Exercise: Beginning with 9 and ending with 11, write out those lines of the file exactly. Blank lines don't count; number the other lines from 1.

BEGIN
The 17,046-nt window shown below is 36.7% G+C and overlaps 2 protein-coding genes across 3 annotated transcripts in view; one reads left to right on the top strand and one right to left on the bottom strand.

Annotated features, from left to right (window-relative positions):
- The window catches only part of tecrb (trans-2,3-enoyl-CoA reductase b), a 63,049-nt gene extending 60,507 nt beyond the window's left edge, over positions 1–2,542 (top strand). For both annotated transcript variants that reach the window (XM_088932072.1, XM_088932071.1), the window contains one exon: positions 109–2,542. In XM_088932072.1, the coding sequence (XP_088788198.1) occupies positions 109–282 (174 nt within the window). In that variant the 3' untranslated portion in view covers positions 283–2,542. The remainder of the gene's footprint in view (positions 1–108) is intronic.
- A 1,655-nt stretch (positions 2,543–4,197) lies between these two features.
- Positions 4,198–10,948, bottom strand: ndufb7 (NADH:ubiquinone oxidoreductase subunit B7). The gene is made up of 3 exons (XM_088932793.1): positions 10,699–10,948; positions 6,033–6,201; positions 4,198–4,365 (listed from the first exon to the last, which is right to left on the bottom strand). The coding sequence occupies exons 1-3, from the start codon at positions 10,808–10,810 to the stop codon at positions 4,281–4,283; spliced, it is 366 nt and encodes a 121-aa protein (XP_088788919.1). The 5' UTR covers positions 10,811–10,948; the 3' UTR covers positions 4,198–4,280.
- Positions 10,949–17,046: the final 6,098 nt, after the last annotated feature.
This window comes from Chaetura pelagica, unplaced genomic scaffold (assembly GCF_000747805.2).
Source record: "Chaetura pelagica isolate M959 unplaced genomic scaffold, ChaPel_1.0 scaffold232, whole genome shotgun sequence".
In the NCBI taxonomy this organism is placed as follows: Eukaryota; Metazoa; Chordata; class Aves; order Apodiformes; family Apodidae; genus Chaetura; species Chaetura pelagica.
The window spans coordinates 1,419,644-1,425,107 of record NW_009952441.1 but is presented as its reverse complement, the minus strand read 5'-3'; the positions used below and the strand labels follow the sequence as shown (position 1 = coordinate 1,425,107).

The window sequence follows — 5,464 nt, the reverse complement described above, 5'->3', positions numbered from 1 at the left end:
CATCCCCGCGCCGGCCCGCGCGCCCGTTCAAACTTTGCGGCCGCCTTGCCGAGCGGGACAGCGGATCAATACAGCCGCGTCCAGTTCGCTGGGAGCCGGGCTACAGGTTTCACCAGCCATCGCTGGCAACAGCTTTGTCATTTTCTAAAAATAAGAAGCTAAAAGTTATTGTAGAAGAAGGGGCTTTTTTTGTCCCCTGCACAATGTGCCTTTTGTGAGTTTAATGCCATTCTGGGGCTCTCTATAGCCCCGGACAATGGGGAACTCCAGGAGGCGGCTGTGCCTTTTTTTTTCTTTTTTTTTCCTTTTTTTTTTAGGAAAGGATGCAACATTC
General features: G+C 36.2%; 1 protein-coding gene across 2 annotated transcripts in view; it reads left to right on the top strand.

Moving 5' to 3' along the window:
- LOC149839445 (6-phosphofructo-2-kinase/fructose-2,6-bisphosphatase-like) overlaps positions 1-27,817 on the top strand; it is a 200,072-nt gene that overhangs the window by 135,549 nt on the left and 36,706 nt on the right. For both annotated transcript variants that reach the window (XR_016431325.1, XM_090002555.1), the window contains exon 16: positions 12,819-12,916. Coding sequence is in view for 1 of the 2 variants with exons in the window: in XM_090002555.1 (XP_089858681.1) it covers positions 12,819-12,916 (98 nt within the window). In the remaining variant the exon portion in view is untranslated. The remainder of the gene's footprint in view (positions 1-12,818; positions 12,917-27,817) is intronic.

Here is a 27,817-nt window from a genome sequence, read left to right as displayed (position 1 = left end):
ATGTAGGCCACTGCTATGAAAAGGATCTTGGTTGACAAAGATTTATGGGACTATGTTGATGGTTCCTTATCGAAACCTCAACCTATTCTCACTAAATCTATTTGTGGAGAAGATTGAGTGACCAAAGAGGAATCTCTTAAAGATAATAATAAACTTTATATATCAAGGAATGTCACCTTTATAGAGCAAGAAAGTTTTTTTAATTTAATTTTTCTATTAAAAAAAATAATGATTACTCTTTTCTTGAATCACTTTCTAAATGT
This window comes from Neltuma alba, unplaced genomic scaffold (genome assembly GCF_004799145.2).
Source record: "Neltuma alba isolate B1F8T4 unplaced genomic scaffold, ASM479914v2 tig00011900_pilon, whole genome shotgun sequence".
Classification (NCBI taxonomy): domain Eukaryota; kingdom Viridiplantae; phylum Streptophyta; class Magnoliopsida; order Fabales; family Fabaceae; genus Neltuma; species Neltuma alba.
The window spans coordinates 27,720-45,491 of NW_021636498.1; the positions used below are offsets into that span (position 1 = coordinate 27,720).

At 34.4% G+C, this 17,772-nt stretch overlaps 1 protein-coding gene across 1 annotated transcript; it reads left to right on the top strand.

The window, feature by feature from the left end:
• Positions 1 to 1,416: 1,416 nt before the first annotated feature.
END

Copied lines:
In the NCBI taxonomy this organism is placed as follows: Eukaryota; Metazoa; Chordata; class Aves; order Apodiformes; family Apodidae; genus Chaetura; species Chaetura pelagica.
The window spans coordinates 1,419,644-1,425,107 of record NW_009952441.1 but is presented as its reverse complement, the minus strand read 5'-3'; the positions used below and the strand labels follow the sequence as shown (position 1 = coordinate 1,425,107).

The window sequence follows — 5,464 nt, the reverse complement described above, 5'->3', positions numbered from 1 at the left end: